Not so Super Bowl half time show

Parker Fox, Staff Writer

            For some people, the Super Bowl is something to look forward to not because of the game, but the things that come along with it.  The commercials, fun with friends and family, and most importantly- the half time show.  Every year the half time show features one of the nation’s favorite, most popular bands (or in the case of the 2007 Super Bowl in Miami, Florida A&M’s Marching 100) and typically showcases hi-tech special effects.  This year, the Black Eyed Peas headlined the half time show, which also featured Slash and Usher at times.  The quality of the special effects cannot be argued, but the actual vocals of the Black Eyed Peas were suspect to put it lightly.  Junior Michael McMeeken says, “I thought the thing with the people flashing in green was kind of cool, but it’s probably a good thing they were there or I might have heard Fergie a little clearer.”

            This half time show brought light to the amazing invention called Auto Tune.  Auto Tune corrects pitch and makes someone’s voice sound differently than it would under normal circumstances.  Due to the fact that a typical Black Eyed Peas song almost sounds like music when listening in on the radio, Auto Tune is a pretty incredible invention.  Although Auto Tune was clearly used during the Super Bowl performance (as evidenced by the occasional glitches that made lead singer’s vocals sound inhuman), the live nature of this performance didn’t allow hours of editing that a typical Peas song would go through for the radio.  “Some of my notes were pitchy to me,” said Peas member Fergie.  This statement is more powerful than someone unfamiliar with Fergie might think, judging by the fact that her entire personality as an artist is based around a cocky swagger, perfectly exemplified in her most well known song “Fergilicious,” Sophomore Joey Peppe says, “I don’t know anything about singing but the Black Eyed Peas sounded pretty pathetic.  And I know they can make their voices sound better than they really are so that makes it even worse.”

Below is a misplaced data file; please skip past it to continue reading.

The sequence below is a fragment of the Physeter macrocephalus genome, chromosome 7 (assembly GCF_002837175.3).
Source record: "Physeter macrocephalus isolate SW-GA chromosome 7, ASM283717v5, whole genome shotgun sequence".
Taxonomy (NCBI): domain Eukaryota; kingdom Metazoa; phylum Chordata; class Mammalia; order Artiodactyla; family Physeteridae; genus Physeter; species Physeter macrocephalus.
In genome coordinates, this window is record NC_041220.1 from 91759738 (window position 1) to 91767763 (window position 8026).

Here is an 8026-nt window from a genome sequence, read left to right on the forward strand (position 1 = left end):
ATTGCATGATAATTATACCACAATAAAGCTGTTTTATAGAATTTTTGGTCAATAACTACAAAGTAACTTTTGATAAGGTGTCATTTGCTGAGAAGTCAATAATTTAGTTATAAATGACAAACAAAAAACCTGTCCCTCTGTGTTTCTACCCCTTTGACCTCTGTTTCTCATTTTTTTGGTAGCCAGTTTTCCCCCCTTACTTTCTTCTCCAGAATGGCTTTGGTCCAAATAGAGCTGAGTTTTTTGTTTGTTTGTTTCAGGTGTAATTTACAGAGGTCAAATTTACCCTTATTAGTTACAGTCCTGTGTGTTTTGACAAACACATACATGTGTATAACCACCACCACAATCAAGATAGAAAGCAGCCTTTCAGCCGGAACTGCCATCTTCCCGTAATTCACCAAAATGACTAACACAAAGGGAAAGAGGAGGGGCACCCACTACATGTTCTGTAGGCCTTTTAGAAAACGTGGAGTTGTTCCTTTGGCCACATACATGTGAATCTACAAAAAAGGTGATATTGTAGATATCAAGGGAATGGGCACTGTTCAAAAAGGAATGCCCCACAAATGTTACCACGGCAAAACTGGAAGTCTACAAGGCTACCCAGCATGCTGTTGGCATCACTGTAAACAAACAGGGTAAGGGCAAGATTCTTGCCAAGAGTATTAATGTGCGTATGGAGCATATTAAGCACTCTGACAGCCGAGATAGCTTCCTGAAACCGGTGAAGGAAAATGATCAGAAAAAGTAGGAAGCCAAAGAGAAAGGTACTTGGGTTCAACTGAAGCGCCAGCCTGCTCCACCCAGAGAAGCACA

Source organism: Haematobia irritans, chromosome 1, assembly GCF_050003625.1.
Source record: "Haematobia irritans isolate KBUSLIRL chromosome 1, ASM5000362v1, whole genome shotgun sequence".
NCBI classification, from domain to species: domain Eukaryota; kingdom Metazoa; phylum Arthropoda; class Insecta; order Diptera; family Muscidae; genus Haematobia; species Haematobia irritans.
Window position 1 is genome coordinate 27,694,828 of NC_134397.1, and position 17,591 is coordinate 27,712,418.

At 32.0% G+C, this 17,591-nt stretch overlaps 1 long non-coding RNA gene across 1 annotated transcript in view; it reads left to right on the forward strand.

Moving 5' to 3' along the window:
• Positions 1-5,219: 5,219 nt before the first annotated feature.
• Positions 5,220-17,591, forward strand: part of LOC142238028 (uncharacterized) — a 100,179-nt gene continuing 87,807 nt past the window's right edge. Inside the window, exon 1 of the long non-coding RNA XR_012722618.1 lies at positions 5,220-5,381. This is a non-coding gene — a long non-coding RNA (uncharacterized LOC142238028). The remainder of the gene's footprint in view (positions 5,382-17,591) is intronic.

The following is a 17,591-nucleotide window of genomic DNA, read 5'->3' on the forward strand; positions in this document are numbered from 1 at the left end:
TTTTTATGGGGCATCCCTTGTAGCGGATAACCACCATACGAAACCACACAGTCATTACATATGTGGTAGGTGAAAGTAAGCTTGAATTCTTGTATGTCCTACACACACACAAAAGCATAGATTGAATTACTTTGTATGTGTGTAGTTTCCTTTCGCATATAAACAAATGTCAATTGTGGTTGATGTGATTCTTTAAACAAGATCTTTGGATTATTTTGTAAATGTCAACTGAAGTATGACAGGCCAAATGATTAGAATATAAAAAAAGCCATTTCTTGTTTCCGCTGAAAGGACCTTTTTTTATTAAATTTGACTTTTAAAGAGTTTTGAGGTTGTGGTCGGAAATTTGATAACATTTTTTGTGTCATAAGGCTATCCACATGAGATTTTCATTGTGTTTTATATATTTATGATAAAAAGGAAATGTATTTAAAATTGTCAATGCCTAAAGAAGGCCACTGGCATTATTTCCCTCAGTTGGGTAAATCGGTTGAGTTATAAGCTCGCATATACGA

To top it all off, singer decided to include an impromptu political statement in the song “Where is the Love,” in which he sang “In America we need to get things straight / Obama, let’s get these kids educated / Create jobs so the country stays stimulated.”  This can be interpreted as positive or negative energy towards the President, but either way the celebrity, like many others before him, abused the limelight in an effort to shift political activity.  Sophomore Ryan Roth says, “I don’t know what he was trying to do there, but I don’t know why he couldn’t just sing the song.  Well none of them really sang at all to be honest.”

            Luckily, a great game and the E*Trade commercials helped to dilute the performance by the Black Eyed Peas.  But we can only hope that the NFL will select a more talented band or person to perform next year.